(Printed to fit A3)
Landscaped from the heart of England. Collection of local landscape photographs by 5 local artist and pub lovers. They meet every other week at the Rose & Crown pub in Ivinghoe, where they discuss all sorts of photography and get trashed with local ale! Fantastic :)
Pitstone (formerly Pightelsthorn) is a village and civil parish within the Aylesbury Vale district of Buckinghamshire, England. It is located at the foot of the Chiltern Hills, about seven miles east of Aylesbury and six miles south of Leighton Buzzard. It directly adjoins the village of Ivinghoe, and the two villages share a number of their facilities.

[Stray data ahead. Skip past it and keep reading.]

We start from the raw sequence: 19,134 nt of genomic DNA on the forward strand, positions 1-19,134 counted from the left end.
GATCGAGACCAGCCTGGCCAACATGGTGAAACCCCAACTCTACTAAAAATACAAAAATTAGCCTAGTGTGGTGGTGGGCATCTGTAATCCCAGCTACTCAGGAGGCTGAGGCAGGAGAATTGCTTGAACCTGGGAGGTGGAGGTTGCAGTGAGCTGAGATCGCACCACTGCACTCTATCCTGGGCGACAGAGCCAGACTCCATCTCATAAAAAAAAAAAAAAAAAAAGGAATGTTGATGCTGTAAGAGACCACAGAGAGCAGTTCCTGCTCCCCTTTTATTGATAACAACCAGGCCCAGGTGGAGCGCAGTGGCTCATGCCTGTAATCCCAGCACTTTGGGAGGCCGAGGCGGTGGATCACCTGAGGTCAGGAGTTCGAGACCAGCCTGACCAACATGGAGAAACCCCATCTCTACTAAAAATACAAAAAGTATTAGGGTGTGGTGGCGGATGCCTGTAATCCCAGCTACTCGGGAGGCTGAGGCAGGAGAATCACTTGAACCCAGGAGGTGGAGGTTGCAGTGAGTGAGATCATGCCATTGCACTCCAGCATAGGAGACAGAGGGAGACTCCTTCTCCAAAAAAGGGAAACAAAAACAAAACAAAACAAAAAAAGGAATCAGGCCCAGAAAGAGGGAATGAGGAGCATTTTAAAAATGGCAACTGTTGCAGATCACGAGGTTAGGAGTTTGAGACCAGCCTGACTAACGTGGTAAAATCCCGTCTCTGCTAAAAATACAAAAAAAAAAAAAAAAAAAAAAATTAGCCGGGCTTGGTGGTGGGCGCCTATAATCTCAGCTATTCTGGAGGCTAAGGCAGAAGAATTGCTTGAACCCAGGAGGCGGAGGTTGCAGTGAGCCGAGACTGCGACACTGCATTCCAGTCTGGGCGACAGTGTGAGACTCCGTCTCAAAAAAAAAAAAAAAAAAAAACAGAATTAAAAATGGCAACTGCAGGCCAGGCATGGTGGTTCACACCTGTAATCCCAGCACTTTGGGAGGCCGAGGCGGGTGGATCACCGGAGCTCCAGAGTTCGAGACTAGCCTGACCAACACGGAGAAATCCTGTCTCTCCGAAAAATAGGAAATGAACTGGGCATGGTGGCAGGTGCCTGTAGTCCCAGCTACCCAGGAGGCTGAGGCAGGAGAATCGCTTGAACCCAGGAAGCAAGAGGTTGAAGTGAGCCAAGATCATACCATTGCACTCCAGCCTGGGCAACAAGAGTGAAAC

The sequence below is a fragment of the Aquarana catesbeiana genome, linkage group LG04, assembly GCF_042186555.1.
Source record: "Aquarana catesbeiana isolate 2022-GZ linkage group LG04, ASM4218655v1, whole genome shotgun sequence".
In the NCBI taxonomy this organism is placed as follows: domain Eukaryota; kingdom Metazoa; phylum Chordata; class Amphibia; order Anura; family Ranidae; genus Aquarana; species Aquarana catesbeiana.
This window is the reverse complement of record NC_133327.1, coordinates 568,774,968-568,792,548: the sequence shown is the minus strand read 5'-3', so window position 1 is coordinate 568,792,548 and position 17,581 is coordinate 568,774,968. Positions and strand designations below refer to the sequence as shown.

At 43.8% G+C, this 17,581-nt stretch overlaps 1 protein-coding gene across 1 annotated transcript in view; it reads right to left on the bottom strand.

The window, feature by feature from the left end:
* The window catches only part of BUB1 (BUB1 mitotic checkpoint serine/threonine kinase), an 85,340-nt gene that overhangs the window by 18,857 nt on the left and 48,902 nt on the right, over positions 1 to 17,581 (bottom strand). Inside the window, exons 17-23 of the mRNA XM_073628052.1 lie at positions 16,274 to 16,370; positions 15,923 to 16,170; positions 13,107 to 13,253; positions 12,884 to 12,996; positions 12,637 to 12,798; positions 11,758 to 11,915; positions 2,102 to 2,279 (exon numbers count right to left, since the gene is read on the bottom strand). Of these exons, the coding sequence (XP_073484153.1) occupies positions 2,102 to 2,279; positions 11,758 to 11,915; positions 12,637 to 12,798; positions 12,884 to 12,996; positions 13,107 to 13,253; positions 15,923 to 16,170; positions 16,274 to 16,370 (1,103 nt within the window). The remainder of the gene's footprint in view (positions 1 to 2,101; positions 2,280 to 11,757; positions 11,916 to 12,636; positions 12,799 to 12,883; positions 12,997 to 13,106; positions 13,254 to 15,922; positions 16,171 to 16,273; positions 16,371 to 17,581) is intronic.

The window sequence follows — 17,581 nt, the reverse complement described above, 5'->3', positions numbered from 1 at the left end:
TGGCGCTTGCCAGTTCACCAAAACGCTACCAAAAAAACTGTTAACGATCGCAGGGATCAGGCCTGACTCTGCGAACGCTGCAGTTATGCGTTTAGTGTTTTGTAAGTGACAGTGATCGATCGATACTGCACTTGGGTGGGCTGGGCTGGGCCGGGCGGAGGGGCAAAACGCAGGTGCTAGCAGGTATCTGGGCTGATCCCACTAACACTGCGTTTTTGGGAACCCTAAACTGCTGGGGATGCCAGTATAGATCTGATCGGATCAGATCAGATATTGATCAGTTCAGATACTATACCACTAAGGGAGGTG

The village name is Anglo Saxon in origin, and means ’Picel’s thorn tree’. It was recorded in the Domesday Book of 1086 as Pincelestorne.
Pitstone was given to the abbey at Ashridge by the Earl of Cornwall in 1283. In 1290 King Edward I spent Christmas in Pitstone at the estate that had been given to the abbey, and stayed for five weeks, during which time he held parliament in Ashridge. His stay caused great inconvenience to the local inhabitants of the village, who were legally obliged to keep the king and his court.
A notable building nearby is Pitstone Windmill, which is owned by the National Trust. The windmill was formerly capable of rotating to face the prevailing wind, as evidenced by the wheel protruding from one side of the structure. Although it no longer retains this capacity, the wheel remains in place and the pivot point of the windmill is clearly visible.
Pitstone Hill, above the village, is a Site of Special Scientific Interest, designated for its botanical interest. The hill is crossed by the Ridgeway National Trail.